Policing – A Balanced Approach

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On this day before Christmas 2014, much is being written, locally and nationally, about policing. As always, I write not to raise the tension, but in a continuing attempt to find resolution.

Locally, a popular progressive political forum has posted a piece by a respected local progressive activist about what she describes as the potential racial inequality in policing approach in my hometown of ten years, Carrboro, NC.

I’m not stupid. I’m not unaware. I’ve heard stories, too. Witnessed some things. But her account stands out, at least for me, for several reasons.

If what I would describe, respectfully and lovingly, as a rather sleepy little artsy backwater can generate these sorts of feelings, then it is past time to take action.

Resolution is going to require self-control, responsibility, balance and genuine engagement – by everyone.

I read reports of a song being composed for a police officer’s retirement party in Los Angeles, a song that is disgustingly racist and offensive in nature. That does not help. If the police want respect, they must act respectfully.

I read reports of a new shooting near Ferguson. As always, no-one yet knows the details. All is second-hand. But, there are reports of a handgun. And further reports of rock-throwing following the alleged incident.

I am not happy with the state of policing in our country. I am not happy for the communities which feel under siege from police. I am not happy for police, who feel under siege from their communities.

But, I am one who believes we need some form of law enforcement. And until such time as we have allowed communities to design or re-design their own policing approach, the police as we have them are what we have.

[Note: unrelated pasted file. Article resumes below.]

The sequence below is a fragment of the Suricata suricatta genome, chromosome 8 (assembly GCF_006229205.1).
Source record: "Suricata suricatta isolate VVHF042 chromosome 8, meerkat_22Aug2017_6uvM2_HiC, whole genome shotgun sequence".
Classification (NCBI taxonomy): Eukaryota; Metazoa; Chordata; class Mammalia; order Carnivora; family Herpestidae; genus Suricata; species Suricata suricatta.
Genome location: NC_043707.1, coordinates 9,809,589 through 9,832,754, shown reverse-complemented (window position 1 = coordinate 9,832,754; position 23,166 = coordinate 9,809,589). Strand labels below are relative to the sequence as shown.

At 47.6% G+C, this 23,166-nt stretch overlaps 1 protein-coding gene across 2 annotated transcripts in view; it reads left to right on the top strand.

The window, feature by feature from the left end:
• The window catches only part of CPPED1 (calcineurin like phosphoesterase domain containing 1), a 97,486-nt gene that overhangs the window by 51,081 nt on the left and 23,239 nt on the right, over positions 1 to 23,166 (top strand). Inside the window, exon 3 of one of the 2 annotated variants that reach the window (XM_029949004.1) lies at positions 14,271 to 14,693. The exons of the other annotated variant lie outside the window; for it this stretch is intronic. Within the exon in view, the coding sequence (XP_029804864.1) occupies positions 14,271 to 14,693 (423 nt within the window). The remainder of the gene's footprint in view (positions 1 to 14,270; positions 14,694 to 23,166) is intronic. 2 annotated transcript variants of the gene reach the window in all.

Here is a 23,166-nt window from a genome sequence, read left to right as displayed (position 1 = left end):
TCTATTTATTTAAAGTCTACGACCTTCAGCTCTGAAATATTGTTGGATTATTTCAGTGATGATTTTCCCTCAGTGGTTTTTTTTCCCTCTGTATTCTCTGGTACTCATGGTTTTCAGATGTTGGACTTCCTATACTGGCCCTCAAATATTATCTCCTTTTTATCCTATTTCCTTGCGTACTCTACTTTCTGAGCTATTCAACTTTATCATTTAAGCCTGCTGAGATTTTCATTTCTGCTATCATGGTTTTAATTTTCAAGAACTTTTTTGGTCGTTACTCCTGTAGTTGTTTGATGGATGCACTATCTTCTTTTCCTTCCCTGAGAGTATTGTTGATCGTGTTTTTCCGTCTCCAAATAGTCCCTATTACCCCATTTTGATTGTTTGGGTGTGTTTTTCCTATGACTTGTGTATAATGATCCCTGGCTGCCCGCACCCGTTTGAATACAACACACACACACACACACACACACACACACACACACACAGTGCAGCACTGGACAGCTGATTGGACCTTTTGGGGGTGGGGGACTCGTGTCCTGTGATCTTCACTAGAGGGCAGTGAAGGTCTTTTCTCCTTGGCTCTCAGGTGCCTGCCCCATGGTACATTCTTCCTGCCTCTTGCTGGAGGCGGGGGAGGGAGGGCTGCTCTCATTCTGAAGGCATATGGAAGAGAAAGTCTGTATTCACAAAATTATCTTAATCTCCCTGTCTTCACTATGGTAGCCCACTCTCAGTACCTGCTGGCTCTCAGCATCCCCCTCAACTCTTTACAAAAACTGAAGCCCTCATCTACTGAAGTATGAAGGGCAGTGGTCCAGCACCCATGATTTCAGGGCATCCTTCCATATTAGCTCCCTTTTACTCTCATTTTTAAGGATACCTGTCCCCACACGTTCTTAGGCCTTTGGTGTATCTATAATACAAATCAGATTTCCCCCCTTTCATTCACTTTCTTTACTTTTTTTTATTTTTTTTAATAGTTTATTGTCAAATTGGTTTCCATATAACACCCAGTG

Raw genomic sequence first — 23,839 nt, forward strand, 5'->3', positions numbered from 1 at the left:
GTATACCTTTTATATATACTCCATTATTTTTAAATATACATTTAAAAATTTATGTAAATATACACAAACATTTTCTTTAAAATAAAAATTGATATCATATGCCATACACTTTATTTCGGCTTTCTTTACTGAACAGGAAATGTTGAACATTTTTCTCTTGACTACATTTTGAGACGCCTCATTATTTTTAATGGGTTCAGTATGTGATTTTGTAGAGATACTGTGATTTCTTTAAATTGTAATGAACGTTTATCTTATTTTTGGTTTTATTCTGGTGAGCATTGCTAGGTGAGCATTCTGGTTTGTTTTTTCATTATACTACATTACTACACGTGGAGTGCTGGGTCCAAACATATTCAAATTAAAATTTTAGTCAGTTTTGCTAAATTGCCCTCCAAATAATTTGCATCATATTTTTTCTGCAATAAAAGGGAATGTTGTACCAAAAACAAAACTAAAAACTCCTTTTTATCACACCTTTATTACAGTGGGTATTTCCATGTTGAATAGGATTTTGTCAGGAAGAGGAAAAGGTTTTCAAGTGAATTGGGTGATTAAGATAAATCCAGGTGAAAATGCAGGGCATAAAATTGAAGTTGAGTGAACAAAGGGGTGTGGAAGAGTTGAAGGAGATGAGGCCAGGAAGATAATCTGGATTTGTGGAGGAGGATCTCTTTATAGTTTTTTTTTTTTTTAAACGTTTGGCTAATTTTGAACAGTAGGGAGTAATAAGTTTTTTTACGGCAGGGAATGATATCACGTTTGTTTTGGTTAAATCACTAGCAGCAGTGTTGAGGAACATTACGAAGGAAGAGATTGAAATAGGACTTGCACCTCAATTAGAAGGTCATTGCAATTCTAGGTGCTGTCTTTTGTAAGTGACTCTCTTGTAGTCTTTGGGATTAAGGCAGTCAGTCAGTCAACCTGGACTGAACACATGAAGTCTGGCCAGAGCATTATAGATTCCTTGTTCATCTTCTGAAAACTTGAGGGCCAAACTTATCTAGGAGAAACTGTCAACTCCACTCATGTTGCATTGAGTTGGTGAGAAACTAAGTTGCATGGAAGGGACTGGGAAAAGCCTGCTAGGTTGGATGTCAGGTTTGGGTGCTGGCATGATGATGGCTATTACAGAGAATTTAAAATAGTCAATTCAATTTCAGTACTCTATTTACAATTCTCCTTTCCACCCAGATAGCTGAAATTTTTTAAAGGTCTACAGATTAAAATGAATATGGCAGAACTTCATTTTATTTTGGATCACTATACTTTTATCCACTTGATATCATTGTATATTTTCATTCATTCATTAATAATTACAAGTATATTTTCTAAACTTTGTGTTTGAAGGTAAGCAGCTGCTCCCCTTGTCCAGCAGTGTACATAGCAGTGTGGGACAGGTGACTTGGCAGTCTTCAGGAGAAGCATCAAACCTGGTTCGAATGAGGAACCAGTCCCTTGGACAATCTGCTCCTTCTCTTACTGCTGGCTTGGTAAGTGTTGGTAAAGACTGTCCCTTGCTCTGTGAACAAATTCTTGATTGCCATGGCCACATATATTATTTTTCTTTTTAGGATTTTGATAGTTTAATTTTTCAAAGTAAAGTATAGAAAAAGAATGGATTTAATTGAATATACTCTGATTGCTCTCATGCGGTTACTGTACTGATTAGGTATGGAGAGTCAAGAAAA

It is not respectful to draw a handgun on the police. Nor to throw rocks at them. Nor to scream at them – in the case of the incident reported in one of my local newspapers, and referred to in the local progressive political forum. It does nothing to help resolution. If we want the police to respect us, then we have to respect the police, too.

And, once again, I come back to resolution. I believe in localism. Communities know best what is right for them. Not remote bureaucracies in Washington or state capitals. Nor self-appointed moderators, who inevitably feel they always know best for us. So, I can only talk immediately about my own hometown, Carrboro, and the advocacy I am pursuing to explore the notion of citizen design of policing approach.

Which brings me to the piece posted in the local progressive political blog. It appears to offer progress. But actually, it is merely a regurgitation of points offered previously. Which I regarded as inadequate at the time, since they were a classic example of someone in authority assuming they know what is best for other people.

The people who know best are those people. It is why I am advocating citizen design of policing. Not police design. Not council staff design. Not elected official design.